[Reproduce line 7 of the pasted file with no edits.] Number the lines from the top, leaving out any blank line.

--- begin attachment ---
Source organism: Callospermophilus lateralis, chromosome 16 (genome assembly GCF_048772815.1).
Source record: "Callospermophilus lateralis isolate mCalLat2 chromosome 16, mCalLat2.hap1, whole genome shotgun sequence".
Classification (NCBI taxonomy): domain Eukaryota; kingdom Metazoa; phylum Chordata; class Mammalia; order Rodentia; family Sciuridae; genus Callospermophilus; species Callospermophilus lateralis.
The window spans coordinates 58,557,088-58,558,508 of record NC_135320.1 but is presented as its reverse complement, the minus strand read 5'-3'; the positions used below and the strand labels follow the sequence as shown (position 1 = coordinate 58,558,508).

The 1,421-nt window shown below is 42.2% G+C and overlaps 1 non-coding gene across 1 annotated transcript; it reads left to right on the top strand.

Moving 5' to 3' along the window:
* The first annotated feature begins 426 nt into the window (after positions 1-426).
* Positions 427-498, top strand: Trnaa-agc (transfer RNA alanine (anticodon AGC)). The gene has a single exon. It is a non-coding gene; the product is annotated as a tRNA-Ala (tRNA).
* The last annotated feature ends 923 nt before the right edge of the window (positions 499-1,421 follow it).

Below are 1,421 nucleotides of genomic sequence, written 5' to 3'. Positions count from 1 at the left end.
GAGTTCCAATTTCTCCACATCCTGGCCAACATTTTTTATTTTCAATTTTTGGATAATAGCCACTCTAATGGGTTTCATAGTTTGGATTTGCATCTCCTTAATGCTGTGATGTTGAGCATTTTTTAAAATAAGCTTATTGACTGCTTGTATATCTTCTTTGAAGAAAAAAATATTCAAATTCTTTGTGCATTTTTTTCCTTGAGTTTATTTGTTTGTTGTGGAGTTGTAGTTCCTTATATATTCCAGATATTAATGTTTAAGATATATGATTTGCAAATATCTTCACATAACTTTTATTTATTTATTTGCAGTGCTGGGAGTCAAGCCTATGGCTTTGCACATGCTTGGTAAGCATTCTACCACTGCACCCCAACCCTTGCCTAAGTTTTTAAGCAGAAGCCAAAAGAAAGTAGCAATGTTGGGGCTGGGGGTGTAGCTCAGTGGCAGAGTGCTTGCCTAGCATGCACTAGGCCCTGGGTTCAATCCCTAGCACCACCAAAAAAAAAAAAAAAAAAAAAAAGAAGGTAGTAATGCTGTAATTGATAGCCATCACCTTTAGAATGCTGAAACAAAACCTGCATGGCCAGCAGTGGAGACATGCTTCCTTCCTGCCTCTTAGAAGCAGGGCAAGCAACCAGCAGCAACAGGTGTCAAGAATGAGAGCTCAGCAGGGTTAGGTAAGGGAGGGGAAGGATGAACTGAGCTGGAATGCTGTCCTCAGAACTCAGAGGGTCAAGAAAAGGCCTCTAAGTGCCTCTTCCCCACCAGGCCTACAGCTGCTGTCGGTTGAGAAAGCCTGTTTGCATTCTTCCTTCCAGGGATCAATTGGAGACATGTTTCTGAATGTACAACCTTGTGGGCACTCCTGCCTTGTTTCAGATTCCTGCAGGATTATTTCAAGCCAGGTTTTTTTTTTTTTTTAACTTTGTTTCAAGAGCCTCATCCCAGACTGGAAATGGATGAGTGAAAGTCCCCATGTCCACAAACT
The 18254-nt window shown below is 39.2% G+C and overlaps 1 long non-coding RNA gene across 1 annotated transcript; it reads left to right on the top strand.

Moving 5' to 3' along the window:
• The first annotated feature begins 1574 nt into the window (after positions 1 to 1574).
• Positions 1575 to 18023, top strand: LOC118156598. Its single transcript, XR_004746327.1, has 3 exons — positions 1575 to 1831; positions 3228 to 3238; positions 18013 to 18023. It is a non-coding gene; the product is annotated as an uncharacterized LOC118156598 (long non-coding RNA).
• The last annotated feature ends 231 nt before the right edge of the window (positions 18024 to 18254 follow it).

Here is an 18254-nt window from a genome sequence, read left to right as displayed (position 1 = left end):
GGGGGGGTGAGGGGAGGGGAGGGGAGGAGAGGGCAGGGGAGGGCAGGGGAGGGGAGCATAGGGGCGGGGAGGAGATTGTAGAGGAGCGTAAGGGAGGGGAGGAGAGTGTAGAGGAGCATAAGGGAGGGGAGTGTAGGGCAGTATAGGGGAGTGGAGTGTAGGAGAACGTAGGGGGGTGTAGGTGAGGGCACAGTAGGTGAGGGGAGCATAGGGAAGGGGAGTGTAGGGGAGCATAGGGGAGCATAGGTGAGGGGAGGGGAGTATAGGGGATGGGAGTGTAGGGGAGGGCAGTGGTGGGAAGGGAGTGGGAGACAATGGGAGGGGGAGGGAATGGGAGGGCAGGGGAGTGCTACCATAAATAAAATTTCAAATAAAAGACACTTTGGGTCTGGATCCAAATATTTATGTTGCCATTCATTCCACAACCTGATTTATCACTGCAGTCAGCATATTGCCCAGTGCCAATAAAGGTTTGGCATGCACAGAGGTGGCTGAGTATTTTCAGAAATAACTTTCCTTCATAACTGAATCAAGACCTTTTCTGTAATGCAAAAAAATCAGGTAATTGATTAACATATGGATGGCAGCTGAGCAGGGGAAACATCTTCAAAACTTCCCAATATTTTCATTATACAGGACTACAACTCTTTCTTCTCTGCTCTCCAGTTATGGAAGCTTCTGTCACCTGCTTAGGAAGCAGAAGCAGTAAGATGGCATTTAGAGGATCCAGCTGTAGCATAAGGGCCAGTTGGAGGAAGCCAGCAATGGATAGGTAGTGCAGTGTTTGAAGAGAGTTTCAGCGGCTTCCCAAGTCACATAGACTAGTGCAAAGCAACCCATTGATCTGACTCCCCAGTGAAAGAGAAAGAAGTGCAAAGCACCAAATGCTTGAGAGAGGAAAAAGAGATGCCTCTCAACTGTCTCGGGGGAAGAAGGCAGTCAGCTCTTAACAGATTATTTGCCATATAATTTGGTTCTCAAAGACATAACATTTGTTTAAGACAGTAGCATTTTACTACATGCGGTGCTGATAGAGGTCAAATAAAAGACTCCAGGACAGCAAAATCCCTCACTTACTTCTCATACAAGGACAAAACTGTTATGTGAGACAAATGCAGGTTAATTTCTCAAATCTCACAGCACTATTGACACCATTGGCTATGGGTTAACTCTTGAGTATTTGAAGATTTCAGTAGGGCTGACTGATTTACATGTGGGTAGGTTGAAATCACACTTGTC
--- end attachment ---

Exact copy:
* The first annotated feature begins 426 nt into the window (after positions 1-426).